From Ralph Gustafson's wonderful article "Villa-Lobos and the Man-Eating Flower: A Memoir", The Musical Quarterly, Vol. 75, No. 1 (Spring, 1991), pp. 1-11:  
"On a rainy afternoon we played Chinese checkers together, at which he cheated with joyful innocence.


Monday, July 25, 2022

Coffee with Villa

 "Villa-Lobos com copinho de café"- Villa has some coffee at the interval of a Philadelphia Orchestra concert at Carnegie Hall, January 1955.

Here's a wonderful photo of the composer conducting a rehearsal of the Philadelphia Orchestra. I wish I knew who took these great shots; they're from the Museu Villa-Lobos photo archive.

There's a fabulous review of the Carnegie Hall concert, which included the premieres of the 8th Symphony and the Harp Concerto, in the January 31, 1955 issue of Time. The story is entitled "Tropical Thunderstorm".

This photo is also from the interval at Carnegie Hall, on January 15, 1955. Villa with soloist Nicanor Zabaleta & his special friend Andres Segovia. Mindinha has her arms around both Segovia & her husband. Also in the photo are conductor and composer Walter Burle Marx, pianist Bernardo Segall, conductor Arthur Cohn, and two Philadelphia Orchestra harpists, Carlos Salzedo and Edna Phillips.

It's perhaps not surprising that the Harp Concerto, commissioned by Zabaleta in 1953, hasn't stayed in the repertoire. There are many lovely passages in the score, but it doesn't really hold together. As Villa said, though, "Better that people should hear bad Villa-Lobos than good somebody else."

The new motto of The Villa-Lobos Magazine!

Joseph Battista and the Cirandas

From the Museu Villa-Lobos photo archive, Heitor Villa-Lobos in his Rio apartment with American pianist Joseph Battista, July 7, 1952. Battista would have been preparing for his recording of the Cirandas, released in 1953. The Philadelphia-born pianist has a small discography; he was only 50 when he died, in 1968.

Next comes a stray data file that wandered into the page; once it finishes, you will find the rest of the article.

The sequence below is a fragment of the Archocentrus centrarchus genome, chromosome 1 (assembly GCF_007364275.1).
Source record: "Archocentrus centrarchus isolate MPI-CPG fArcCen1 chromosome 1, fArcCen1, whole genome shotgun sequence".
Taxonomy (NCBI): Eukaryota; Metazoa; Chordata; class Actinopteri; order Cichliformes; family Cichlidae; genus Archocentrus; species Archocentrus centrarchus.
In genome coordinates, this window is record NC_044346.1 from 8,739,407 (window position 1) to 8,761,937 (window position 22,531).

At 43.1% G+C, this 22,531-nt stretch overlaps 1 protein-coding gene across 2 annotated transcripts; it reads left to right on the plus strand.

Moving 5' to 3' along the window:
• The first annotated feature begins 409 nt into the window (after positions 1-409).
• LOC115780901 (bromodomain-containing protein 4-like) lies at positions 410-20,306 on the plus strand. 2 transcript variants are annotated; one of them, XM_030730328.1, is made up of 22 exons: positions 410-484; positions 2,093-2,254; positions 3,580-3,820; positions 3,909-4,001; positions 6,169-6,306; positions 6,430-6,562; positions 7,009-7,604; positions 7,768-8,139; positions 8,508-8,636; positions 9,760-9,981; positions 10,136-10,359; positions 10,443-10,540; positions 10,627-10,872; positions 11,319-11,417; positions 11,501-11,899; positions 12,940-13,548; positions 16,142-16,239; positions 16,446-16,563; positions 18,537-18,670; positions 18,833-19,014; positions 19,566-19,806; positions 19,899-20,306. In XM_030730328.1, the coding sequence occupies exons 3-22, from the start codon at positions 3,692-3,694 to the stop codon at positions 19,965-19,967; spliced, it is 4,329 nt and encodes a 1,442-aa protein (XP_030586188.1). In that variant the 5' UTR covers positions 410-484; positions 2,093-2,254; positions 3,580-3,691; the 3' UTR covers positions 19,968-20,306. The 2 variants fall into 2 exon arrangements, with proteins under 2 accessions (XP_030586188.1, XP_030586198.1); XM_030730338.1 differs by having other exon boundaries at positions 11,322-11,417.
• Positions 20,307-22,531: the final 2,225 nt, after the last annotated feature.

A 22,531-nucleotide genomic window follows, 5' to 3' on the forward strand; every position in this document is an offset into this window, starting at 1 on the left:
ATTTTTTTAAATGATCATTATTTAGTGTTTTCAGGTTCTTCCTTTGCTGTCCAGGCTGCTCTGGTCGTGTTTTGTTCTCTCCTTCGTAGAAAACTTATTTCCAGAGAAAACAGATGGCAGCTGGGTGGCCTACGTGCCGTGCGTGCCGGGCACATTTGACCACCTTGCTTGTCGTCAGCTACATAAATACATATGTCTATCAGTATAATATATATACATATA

Villa-Lobos wrote the Cirandas in 1926, using as his raw material folk melodies, within the form of the ciranda round dance that had become popular with Brazilian children. The cycle is an important sign-post in the composer's lifelong interest in the world of the child. The folkloric stream in his music, always there throughout his life, comes to the surface here. It was to stay there for much of the next decades, as Villa-Lobos worked on his Guia Prâtico anthology of folk-music.

Villa in Buenos Aires, part 2

My last post featured some photos from the Museu Villa-Lobos of Villa-Lobos playing the piano in Buenos Aires. He was in Argentina for the May 25, 1935 premiere of the first staging of his 1917 ballet Uirapuru, at the Teatro Colon. Here's a great shot of the composer on stage following that first performance.

Uirapuru is Villa's first great orchestral work, written under the strong influence of Igor Stravinsky's Firebird Suite. It's an early example of his lifelong interest in the music and culture of the indigenous people of Brazil.

And here's Villa-Lobos with baritone Ernesto Dodds once again during his May 1935 visit. Note the poster from LR8, Radio Stentor in Buenos Aires, which began broadcasting from its studio on Hotel Castelar, Avenida de Mayo, in 1933.

Sunday, July 24, 2022

Villa-Lobos in Buenos Aires